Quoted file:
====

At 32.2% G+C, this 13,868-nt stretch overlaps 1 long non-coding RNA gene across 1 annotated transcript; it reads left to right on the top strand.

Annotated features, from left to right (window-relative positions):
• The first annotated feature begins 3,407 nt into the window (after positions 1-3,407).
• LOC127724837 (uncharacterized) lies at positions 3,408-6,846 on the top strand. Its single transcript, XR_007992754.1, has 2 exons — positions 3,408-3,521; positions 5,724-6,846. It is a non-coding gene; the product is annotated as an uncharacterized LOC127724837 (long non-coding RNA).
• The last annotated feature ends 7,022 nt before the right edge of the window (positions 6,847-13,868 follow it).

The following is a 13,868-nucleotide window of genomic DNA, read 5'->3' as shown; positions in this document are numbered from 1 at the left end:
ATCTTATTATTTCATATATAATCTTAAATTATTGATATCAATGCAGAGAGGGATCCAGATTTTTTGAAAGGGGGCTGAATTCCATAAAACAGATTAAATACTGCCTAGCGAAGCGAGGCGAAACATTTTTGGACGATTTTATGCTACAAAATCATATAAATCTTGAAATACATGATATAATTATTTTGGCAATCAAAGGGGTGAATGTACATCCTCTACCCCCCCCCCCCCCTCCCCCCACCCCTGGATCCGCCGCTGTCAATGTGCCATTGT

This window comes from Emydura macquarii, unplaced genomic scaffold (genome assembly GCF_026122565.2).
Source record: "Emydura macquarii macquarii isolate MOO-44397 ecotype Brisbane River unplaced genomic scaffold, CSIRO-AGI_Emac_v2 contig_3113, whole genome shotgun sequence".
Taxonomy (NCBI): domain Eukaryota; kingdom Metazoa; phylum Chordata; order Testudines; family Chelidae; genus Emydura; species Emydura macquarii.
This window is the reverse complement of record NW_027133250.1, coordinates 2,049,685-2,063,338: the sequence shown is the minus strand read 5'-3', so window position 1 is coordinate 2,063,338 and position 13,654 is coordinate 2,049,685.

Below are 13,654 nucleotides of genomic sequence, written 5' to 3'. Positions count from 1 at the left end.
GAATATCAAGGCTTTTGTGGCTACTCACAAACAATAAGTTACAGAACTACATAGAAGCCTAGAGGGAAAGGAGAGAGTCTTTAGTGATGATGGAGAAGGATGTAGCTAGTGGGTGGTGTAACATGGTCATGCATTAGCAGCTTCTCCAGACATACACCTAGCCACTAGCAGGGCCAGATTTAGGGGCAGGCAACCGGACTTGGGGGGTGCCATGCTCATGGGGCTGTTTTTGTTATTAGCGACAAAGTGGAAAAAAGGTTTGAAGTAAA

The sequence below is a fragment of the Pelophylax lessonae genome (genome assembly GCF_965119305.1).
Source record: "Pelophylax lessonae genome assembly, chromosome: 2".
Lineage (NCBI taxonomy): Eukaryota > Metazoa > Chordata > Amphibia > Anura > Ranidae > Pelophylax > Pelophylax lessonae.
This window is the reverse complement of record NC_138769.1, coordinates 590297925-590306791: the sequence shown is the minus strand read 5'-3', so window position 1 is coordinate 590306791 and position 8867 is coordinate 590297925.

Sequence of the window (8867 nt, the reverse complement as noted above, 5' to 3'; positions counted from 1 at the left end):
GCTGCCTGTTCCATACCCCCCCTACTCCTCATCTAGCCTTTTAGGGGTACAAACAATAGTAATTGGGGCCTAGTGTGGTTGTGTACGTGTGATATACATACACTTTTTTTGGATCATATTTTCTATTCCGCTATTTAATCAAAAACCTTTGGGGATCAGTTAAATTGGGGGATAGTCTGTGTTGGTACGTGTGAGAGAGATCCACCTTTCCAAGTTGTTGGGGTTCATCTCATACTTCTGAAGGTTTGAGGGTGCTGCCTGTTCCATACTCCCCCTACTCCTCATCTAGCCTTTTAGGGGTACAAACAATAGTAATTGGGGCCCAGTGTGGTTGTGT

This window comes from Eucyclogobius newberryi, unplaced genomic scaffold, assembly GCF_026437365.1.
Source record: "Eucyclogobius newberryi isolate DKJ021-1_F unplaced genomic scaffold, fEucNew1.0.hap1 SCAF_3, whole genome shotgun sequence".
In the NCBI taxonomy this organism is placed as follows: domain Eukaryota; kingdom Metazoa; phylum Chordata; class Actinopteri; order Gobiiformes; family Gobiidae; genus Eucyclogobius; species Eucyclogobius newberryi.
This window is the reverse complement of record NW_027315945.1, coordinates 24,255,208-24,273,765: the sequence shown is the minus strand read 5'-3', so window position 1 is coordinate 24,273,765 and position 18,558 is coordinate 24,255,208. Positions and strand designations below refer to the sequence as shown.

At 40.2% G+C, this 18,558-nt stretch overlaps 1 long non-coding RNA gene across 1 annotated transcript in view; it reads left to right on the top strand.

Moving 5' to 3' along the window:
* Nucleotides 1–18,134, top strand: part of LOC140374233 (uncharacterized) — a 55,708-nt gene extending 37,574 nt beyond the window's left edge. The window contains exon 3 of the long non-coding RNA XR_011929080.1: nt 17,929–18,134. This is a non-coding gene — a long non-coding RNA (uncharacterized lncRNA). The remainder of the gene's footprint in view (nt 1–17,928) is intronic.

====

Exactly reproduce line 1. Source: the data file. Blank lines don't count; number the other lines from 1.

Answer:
At 32.2% G+C, this 13,868-nt stretch overlaps 1 long non-coding RNA gene across 1 annotated transcript; it reads left to right on the top strand.